• Management uses all of this information to assist with decisions regarding possible rework of Deliverables, go/hold/kill decisions for the Program, and other risk management alternatives that may be available to them. Throughout the process, there is integration with e-mail, which alerts team members and management of events related to schedule, risk, and issues. The ProductFactory solution, then, integrates all of the previous fragmented solutions to program management in a comprehensive application suite utilizing the latest available technologies to operationalize best practices for program management of new product development.
  • Objects
  • The Deliverable and Gate with scoring method is designed to allow easy measurement and response to the quality of each scheduled Deliverable and, combined with the scores of other Deliverables that are linked to the same Gate, provide a quality metric for a Phase of a Program that can be compared with a threshold metric for Phases, as well as all other instances of the same Phase on other Programs. Weights are supplied to distinguish the importance of Deliverables relative to one another. A historical Program metric can then be referenced for continuous improvement of the product development process.
  • The way this is done is that each Deliverable object, which is a software entity, has built into it a data input method for the Deliverable score. This score is displayed both as a number and as a color. The input may be made by the Deliverable owner or by a separate audit function. This then provides the Deliverable score.
  • Gates have a normalized score from all Deliverables that are dependencies to the Gate. There is a data entry for the threshold score for the Gate. The scoring algorithm is the arithmetic average of the required Deliverables. This provides a single numerical score to compare against the threshold score. Graphics are provided which show the scatter of the individual Deliverable scores as well as the Gate score against the supplied threshold and an indicator of risk.
  • Features
  • The Phase-Gate-Deliverable application utilizes a Java 2 Enterprise Edition architecture with an enterprise class database operating from a web server. The user interface is Hypertext Markup Language (HTML) with active elements connecting it via Java Database Controller (JDBC) software to the database.
  • The Deliverable object is an interface with links to schedule and status information. Dependencies to Gate objects can be established. The Deliverables and Gates have assigned owners selected from a Program team member list. Artifacts are added to the Deliverable and when auditing is involved, a weight is assigned to the Artifact. As the Artifact matures, and as the Gate due date approaches, a score is applied by the audit entity. An overall score is computed from the Artifact scores and displayed graphically. One graph is an indicator of the Deliverable score, another is a histogram of all the individual scores for which ratings have been applied.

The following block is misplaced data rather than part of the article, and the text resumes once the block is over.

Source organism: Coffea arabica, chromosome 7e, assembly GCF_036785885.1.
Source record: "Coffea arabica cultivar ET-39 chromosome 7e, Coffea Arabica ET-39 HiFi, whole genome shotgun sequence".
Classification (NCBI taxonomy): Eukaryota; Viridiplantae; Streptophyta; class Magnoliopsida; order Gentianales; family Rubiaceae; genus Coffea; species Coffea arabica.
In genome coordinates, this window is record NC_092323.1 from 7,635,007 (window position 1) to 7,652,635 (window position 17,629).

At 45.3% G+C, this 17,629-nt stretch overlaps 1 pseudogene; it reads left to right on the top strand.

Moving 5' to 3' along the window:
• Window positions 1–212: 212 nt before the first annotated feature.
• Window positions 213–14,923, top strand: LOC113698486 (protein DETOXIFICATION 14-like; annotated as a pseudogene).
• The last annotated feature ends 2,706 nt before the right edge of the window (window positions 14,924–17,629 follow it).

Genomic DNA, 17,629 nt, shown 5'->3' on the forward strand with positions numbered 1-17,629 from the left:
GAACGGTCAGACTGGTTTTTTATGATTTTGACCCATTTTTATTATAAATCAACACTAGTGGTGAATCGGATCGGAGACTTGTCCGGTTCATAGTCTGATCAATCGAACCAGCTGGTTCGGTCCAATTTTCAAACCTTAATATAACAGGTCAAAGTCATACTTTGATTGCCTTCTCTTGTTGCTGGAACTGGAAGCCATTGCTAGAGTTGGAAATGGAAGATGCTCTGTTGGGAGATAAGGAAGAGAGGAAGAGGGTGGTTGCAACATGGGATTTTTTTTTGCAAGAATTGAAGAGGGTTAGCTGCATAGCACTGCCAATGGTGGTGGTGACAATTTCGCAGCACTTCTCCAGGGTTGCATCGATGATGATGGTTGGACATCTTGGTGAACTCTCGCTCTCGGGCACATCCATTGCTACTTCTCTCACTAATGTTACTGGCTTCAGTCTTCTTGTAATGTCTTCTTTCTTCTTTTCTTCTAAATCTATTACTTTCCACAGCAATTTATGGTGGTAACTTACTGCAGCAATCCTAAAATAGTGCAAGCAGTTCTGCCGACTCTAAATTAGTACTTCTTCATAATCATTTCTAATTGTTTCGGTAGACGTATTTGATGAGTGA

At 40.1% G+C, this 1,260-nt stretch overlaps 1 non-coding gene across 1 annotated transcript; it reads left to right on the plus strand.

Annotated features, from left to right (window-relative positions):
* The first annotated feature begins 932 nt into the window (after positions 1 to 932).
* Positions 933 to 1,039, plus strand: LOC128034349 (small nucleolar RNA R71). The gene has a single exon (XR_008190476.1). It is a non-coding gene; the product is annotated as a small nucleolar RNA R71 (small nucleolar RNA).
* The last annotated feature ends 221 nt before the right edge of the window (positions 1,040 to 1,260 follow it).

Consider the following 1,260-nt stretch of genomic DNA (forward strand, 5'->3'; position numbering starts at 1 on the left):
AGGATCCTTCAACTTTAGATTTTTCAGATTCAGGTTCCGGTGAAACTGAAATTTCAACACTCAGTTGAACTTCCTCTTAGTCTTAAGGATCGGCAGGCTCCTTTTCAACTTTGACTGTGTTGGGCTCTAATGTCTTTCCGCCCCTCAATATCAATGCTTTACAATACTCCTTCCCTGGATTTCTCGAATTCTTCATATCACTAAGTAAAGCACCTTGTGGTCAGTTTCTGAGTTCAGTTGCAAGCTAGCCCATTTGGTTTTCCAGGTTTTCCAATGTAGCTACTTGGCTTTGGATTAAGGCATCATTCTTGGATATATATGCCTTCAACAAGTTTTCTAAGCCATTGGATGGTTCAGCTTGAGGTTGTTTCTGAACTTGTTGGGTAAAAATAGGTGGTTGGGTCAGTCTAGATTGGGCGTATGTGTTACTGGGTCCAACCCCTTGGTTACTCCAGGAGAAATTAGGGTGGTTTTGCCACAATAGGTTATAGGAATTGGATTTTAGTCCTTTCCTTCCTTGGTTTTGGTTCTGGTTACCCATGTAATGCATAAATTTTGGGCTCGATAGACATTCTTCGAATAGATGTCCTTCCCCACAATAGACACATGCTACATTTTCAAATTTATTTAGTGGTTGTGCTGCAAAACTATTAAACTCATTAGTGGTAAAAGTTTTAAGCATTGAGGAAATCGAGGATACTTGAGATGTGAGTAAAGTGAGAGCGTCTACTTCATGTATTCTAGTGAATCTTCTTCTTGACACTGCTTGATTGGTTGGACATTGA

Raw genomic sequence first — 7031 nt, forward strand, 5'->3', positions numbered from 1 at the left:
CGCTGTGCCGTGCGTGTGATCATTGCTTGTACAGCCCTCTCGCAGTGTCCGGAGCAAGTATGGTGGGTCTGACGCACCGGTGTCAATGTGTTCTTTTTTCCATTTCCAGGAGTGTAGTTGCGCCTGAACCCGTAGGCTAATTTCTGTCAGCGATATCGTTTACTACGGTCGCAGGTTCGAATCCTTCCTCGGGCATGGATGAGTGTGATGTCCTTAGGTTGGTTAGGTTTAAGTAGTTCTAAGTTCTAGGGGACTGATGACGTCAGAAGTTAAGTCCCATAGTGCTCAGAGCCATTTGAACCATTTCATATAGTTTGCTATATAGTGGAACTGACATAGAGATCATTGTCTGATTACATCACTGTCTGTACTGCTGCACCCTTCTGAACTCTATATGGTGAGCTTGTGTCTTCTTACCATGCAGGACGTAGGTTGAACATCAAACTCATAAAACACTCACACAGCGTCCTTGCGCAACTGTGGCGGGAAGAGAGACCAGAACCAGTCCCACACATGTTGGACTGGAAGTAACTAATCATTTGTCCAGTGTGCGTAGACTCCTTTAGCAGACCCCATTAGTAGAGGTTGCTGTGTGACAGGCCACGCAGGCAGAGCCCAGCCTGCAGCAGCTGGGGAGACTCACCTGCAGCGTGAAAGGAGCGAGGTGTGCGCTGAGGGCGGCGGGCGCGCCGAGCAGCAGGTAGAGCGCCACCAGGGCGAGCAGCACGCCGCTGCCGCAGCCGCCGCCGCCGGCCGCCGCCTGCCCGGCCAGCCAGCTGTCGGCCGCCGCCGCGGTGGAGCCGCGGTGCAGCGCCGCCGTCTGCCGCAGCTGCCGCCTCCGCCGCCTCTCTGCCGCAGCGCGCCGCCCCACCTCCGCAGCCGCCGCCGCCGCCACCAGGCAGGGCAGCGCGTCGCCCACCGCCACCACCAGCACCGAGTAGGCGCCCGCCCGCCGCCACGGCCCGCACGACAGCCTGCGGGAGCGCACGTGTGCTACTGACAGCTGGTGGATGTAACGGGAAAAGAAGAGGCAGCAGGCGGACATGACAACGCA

• A Gate object denotes the end of a Phase of the Program. It has a due date and status and has a summary of the Deliverables from that Phase that have been designated as dependencies to the Gate. The scores from these Deliverables is used to compute a Gate score. Weights for the different Deliverables are established in the Gate. The score for the Gate is used for decision support at Phase exit reviews and for management attention when reviewing the Program's progress. Metrics and reports are established to compare Gate scores to previous Programs and to establish continuous improvement monitoring.
  • Advantages
  • There are many advantages to the invention, including the following. Other advantages will be apparent to those skilled in the art.
  • The Gate-Deliverable scoring method takes a process that has historically been manually measured and subjectively monitored and applies a statistical, scientific methodology to it for the reduction of risk.
  • The application integrates into one place all schedule information, drawing and document status, issues management, e-mail alerts, quality procedures, and related best practice data. The Gate and Deliverable work together to apply the highly scientific risk management decision support.
  • BRIEF DESCRIPTION OF THE DRAWINGS
  • FIG. 1 is a graphical representation of the history of the development of project management and program management solutions.
  • FIG. 2 shows the Gate and Deliverable summary screens modified with the addition of scoring and graphics. Individual scores from Deliverables are compiled at the Gate to provide a “health” indication for that Phase of the Program. At a glance, the program manager and other interested parties can determine if the Gate meets it required threshold score and, if not, where (i.e. in which Deliverable(s)) the problem originates.